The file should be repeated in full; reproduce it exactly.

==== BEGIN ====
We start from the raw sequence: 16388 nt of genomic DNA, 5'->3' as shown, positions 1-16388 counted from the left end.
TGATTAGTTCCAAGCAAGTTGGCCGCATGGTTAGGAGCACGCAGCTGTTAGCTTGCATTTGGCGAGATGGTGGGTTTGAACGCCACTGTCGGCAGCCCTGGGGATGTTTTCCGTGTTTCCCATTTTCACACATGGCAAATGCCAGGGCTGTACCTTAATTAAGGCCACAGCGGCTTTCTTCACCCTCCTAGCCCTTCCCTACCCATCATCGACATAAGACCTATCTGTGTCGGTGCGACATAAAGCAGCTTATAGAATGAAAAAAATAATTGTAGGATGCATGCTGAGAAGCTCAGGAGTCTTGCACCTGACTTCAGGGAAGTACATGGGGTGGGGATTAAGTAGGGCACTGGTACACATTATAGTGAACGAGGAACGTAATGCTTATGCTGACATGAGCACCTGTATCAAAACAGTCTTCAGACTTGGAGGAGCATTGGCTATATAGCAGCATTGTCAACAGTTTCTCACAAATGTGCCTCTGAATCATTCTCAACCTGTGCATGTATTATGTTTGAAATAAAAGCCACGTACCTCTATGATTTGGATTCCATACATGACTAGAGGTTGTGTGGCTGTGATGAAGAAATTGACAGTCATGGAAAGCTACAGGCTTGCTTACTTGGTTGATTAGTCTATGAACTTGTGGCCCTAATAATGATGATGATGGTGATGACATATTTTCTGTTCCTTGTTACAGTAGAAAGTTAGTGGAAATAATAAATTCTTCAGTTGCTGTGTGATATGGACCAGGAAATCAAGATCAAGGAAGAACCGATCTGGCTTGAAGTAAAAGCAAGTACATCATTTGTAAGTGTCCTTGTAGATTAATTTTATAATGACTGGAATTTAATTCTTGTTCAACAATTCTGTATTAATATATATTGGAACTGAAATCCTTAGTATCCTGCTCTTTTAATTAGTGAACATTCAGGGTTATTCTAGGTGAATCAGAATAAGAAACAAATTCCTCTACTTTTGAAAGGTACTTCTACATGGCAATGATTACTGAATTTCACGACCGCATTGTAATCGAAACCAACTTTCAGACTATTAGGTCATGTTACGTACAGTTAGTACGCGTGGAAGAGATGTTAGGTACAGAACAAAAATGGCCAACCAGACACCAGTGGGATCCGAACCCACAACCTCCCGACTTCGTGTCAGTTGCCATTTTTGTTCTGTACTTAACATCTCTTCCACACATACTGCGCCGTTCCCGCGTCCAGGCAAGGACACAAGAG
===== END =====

We start from the raw sequence: 16388 nt of genomic DNA, 5'->3' as shown, positions 1-16388 counted from the left end.
TGATTAGTTCCAAGCAAGTTGGCCGCATGGTTAGGAGCACGCAGCTGTTAGCTTGCATTTGGCGAGATGGTGGGTTTGAACGCCACTGTCGGCAGCCCTGGGGATGTTTTCCGTGTTTCCCATTTTCACACATGGCAAATGCCAGGGCTGTACCTTAATTAAGGCCACAGCGGCTTTCTTCACCCTCCTAGCCCTTCCCTACCCATCATCGACATAAGACCTATCTGTGTCGGTGCGACATAAAGCAGCTTATAGAATGAAAAAAATAATTGTAGGATGCATGCTGAGAAGCTCAGGAGTCTTGCACCTGACTTCAGGGAAGTACATGGGGTGGGGATTAAGTAGGGCACTGGTACACATTATAGTGAACGAGGAACGTAATGCTTATGCTGACATGAGCACCTGTATCAAAACAGTCTTCAGACTTGGAGGAGCATTGGCTATATAGCAGCATTGTCAACAGTTTCTCACAAATGTGCCTCTGAATCATTCTCAACCTGTGCATGTATTATGTTTGAAATAAAAGCCACGTACCTCTATGATTTGGATTCCATACATGACTAGAGGTTGTGTGGCTGTGATGAAGAAATTGACAGTCATGGAAAGCTACAGGCTTGCTTACTTGGTTGATTAGTCTATGAACTTGTGGCCCTAATAATGATGATGATGGTGATGACATATTTTCTGTTCCTTGTTACAGTAGAAAGTTAGTGGAAATAATAAATTCTTCAGTTGCTGTGTGATATGGACCAGGAAATCAAGATCAAGGAAGAACCGATCTGGCTTGAAGTAAAAGCAAGTACATCATTTGTAAGTGTCCTTGTAGATTAATTTTATAATGACTGGAATTTAATTCTTGTTCAACAATTCTGTATTAATATATATTGGAACTGAAATCCTTAGTATCCTGCTCTTTTAATTAGTGAACATTCAGGGTTATTCTAGGTGAATCAGAATAAGAAACAAATTCCTCTACTTTTGAAAGGTACTTCTACATGGCAATGATTACTGAATTTCACGACCGCATTGTAATCGAAACCAACTTTCAGACTATTAGGTCATGTTACGTACAGTTAGTACGCGTGGAAGAGATGTTAGGTACAGAACAAAAATGGCCAACCAGACACCAGTGGGATCCGAACCCACAACCTCCCGACTTCGTGTCAGTTGCCATTTTTGTTCTGTACTTAACATCTCTTCCACACATACTGCGCCGTTCCCGCGTCCAGGCAAGGACACAAGAG